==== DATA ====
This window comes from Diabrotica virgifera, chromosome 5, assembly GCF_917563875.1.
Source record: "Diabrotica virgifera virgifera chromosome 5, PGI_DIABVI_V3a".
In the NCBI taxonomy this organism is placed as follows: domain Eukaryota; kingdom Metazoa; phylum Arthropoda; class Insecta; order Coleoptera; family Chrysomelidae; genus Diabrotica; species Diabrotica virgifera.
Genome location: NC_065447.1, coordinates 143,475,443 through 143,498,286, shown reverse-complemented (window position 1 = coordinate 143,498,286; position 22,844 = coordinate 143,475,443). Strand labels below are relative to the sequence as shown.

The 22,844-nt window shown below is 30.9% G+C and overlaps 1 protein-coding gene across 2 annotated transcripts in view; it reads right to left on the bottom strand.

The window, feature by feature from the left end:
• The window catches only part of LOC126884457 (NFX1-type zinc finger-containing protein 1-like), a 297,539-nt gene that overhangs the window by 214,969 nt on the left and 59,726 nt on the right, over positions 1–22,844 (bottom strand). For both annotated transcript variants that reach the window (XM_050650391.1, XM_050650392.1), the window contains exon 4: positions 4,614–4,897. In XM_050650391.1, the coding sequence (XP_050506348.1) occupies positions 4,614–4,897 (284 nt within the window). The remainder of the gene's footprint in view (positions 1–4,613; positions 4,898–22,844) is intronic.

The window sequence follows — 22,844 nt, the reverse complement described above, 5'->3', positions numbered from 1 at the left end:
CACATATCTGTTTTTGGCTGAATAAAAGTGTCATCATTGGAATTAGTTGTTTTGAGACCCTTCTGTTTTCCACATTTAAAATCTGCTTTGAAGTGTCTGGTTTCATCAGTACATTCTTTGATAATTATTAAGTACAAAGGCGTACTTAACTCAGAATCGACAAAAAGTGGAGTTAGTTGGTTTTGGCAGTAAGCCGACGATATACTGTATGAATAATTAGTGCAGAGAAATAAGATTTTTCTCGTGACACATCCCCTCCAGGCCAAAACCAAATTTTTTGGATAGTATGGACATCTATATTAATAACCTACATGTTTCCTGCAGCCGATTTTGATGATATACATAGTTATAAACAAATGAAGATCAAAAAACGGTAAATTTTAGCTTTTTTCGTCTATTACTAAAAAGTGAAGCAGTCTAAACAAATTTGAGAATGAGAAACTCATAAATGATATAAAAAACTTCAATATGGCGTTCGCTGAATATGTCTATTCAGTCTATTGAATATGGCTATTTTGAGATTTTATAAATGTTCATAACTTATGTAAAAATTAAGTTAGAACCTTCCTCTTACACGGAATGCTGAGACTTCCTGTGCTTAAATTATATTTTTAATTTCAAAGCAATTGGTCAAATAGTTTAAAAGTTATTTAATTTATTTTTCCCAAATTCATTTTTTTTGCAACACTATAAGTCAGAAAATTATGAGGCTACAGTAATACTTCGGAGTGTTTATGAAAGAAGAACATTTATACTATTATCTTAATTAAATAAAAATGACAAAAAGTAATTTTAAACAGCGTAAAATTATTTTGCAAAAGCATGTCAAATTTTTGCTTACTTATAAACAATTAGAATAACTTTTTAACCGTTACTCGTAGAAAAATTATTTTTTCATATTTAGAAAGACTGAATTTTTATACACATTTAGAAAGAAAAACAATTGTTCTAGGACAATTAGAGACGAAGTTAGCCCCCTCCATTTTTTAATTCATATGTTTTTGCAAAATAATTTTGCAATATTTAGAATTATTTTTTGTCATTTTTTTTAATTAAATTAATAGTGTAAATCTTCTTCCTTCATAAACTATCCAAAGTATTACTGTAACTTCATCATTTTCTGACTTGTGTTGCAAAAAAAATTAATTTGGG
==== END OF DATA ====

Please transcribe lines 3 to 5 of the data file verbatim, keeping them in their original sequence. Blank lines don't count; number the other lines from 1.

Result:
In the NCBI taxonomy this organism is placed as follows: domain Eukaryota; kingdom Metazoa; phylum Arthropoda; class Insecta; order Coleoptera; family Chrysomelidae; genus Diabrotica; species Diabrotica virgifera.
Genome location: NC_065447.1, coordinates 143,475,443 through 143,498,286, shown reverse-complemented (window position 1 = coordinate 143,498,286; position 22,844 = coordinate 143,475,443). Strand labels below are relative to the sequence as shown.

The 22,844-nt window shown below is 30.9% G+C and overlaps 1 protein-coding gene across 2 annotated transcripts in view; it reads right to left on the bottom strand.